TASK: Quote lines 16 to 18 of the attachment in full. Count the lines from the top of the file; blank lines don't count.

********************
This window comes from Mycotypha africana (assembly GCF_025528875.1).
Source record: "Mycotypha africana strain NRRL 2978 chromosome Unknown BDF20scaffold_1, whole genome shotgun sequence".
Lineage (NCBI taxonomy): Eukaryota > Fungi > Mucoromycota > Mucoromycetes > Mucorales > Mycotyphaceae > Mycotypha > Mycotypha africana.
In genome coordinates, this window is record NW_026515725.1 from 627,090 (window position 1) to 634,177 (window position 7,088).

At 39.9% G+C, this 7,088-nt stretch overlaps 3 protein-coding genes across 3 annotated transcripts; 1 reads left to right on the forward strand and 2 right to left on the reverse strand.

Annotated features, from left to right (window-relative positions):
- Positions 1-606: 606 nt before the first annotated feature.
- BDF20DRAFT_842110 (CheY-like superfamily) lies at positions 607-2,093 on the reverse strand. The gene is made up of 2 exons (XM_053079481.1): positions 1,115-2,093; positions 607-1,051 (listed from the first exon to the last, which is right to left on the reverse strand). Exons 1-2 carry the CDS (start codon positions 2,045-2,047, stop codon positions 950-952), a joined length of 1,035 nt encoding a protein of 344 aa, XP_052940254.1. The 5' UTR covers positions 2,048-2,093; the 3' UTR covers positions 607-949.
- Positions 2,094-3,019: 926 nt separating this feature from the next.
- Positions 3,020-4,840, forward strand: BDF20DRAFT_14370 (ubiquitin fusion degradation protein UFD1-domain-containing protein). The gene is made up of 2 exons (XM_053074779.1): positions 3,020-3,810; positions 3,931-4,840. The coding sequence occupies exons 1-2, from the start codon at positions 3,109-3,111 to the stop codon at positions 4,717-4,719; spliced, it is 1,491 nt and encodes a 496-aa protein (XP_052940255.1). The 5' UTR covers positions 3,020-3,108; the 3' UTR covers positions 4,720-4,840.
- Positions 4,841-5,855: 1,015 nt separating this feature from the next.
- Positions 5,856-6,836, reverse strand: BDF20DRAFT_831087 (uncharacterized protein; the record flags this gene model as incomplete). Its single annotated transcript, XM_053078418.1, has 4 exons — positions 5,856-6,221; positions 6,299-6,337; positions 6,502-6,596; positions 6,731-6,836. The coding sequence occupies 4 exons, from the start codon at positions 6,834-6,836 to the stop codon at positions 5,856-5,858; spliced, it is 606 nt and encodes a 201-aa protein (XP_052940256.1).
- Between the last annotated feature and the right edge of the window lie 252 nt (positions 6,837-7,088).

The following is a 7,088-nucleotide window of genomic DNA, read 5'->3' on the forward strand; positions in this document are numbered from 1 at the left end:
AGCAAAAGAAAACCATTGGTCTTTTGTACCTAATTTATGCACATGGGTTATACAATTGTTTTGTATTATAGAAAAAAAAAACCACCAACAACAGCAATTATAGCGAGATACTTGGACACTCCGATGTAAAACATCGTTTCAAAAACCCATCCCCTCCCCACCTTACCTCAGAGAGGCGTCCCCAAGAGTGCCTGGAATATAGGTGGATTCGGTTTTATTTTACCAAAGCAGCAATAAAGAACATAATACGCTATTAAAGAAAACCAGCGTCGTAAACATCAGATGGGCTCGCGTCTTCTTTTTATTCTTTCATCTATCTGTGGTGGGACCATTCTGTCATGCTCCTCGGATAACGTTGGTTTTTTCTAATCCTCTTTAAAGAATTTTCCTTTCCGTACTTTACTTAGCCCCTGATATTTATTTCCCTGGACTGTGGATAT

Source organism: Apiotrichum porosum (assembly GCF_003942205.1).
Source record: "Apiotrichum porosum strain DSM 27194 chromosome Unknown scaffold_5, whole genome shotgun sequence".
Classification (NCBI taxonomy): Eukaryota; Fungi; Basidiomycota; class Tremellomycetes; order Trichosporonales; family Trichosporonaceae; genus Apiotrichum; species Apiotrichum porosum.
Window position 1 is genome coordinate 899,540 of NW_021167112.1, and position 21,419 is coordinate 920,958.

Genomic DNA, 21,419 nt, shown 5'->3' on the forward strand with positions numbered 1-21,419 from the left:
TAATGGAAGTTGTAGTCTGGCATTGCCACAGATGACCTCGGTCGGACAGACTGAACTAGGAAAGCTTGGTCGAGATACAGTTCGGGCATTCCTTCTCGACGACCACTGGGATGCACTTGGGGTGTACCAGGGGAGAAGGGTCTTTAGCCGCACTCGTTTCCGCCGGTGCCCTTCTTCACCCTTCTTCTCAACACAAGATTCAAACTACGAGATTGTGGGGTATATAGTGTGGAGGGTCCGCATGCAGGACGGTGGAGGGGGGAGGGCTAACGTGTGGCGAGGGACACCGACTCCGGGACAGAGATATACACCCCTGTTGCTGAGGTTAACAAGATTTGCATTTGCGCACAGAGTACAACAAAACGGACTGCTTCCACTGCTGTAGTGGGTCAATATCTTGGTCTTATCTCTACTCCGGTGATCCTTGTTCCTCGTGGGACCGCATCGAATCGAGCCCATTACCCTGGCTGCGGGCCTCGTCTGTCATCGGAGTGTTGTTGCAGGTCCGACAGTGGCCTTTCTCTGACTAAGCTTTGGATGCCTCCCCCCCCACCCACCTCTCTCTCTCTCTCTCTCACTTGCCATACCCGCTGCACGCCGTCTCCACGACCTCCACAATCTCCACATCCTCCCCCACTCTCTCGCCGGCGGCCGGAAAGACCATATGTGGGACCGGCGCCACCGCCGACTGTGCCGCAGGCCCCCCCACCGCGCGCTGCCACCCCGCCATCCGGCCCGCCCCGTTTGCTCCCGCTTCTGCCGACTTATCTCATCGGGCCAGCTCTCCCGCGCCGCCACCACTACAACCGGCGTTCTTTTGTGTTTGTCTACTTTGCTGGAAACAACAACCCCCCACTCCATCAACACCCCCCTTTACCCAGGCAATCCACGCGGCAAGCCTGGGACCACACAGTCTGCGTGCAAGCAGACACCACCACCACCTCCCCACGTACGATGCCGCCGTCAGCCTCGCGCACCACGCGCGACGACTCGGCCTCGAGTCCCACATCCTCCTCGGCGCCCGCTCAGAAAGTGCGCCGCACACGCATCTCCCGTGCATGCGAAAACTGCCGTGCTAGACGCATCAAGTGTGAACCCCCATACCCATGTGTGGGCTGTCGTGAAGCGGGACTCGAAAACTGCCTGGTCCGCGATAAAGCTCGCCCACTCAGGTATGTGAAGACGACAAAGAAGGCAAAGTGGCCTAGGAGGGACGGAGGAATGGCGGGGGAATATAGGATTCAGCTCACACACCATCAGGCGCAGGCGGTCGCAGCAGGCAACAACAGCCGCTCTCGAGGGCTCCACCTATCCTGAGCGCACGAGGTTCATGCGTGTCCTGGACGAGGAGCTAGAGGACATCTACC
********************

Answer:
Source organism: Apiotrichum porosum (assembly GCF_003942205.1).
Source record: "Apiotrichum porosum strain DSM 27194 chromosome Unknown scaffold_5, whole genome shotgun sequence".
Classification (NCBI taxonomy): Eukaryota; Fungi; Basidiomycota; class Tremellomycetes; order Trichosporonales; family Trichosporonaceae; genus Apiotrichum; species Apiotrichum porosum.